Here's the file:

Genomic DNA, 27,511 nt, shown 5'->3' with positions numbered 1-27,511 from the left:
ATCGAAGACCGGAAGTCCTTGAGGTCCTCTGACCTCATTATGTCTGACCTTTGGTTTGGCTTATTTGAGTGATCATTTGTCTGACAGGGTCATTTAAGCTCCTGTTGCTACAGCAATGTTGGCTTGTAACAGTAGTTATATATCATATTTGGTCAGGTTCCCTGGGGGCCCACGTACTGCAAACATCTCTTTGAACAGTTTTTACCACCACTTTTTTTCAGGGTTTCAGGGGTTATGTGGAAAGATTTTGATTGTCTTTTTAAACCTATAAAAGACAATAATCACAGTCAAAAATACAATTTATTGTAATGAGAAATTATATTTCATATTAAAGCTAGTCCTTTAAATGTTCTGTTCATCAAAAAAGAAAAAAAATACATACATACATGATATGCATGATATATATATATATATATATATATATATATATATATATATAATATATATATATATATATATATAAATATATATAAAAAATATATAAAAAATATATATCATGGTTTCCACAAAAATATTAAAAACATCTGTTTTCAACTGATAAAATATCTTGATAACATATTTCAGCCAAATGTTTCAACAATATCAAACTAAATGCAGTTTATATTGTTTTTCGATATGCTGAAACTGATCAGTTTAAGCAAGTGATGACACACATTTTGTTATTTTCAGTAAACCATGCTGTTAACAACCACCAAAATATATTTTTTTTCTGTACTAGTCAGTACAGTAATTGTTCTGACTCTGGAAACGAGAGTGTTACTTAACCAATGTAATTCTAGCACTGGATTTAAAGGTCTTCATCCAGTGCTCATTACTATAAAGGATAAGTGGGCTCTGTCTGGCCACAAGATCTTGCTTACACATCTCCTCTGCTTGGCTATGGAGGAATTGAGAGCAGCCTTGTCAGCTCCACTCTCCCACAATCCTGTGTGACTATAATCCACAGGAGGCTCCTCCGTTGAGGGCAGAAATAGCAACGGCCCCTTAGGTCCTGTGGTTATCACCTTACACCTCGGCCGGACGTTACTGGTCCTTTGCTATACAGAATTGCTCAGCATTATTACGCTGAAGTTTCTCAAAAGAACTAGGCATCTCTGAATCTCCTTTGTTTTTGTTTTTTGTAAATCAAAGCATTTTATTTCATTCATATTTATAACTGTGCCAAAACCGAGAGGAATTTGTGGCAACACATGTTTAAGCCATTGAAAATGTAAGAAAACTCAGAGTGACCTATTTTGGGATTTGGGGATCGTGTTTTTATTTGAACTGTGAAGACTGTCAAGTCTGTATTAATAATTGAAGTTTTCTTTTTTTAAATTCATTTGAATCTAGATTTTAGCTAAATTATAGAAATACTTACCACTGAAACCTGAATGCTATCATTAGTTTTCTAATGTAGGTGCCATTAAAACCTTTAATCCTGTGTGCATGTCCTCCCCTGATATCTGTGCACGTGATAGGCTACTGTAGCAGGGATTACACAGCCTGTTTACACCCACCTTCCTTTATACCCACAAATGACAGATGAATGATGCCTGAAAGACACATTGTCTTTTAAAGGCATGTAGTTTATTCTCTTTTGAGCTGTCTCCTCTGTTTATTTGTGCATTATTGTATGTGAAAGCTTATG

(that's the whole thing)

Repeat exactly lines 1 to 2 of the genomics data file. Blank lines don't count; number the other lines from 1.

Genomic DNA, 27,511 nt, shown 5'->3' with positions numbered 1-27,511 from the left:
ATCGAAGACCGGAAGTCCTTGAGGTCCTCTGACCTCATTATGTCTGACCTTTGGTTTGGCTTATTTGAGTGATCATTTGTCTGACAGGGTCATTTAAGCTCCTGTTGCTACAGCAATGTTGGCTTGTAACAGTAGTTATATATCATATTTGGTCAGGTTCCCTGGGGGCCCACGTACTGCAAACATCTCTTTGAACAGTTTTTACCACCACTTTTTTTCAGGGTTTCAGGGGTTATGTGGAAAGATTTTGATTGTCTTTTTAAACCTATAAAAGACAATAATCACAGTCAAAAATACAATTTATTGTAATGAGAAATTATATTTCATATTAAAGCTAGTCCTTTAAATGTTCTGTTCATCAAAAAAGAAAAAAAATACATACATACATGATATGCATGATATATATATATATATATATATATATATATATATATATATAATATATATATATATATATATATAAATATATATAAAAAATATATAAAAAATATATATCATGGTTTCCACAAAAATATTAAAAACATCTGTTTTCAACTGATAAAATATCTTGATAACATATTTCAGCCAAATGTTTCAACAATATCAAACTAAATGCAGTTTATATTGTTTTTCGATATGCTGAAACTGATCAGTTTAAGCAAGTGATGACACACATTTTGTTATTTTCAGTAAACCATGCTGTTAACAACCACCAAAATATATTTTTTTTCTGTACTAGTCAGTACAGTAATTGTTCTGACTCTGGAAACGAGAGTGTTACTTAACCAATGTAATTCTAGCACTGGATTTAAAGGTCTTCATCCAGTGCTCATTACTATAAAGGATAAGTGGGCTCTGTCTGGCCACAAGATCTTGCTTACACATCTCCTCTGCTTGGCTATGGAGGAATTGAGAGCAGCCTTGTCAGCTCCACTCTCCCACAATCCTGTGTGACTATAATCCACAGGAGGCTCCTCCGTTGAGGGCAGAAATAGCAACGGCCCCTTAGGTCCTGTGGTTATCACCTTACACCTCGGCCGGACGTTACTGGTCCTTTGCTATACAGAATTGCTCAGCATTATTACGCTGAAGTTTCTCAAAAGAACTAGGCATCTCTGAATCTCCTTTGTTTTTGTTTTTTGTAAATCAAAGCATTTTATTTCATTCATATTTATAACTGTGCCAAAACCGAGAGGAATTTGTGGCAACACATGTTTAAGCCATTGAAAATGTAAGAAAACTCAGAGTGACCTATTTTGGGATTTGGGGATCGTGTTTTTATTTGAACTGTGAAGACTGTCAAGTCTGTATTAATAATTGAAGTTTTCTTTTTTTAAATTCATTTGAATCTAGATTTTAGCTAAATTATAGAAATACTTACCACTGAAACCTGAATGCTATCATTAGTTTTCTAATGTAGGTGCCATTAAAACCTTTAATCCTGTGTGCATGTCCTCCCCTGATATCTGTGCACGTGATAGGCTACTGTAGCAGGGATTACACAGCCTGTTTACACCCACCTTCCTTTATACCCACAAATGACAGATGAATGATGCCTGAAAGACACATTGTCTTTTAAAGGCATGTAGTTTATTCTCTTTTGAGCTGTCTCCTCTGTTTATTTGTGCATTATTGTATGTGAAAGCTTATG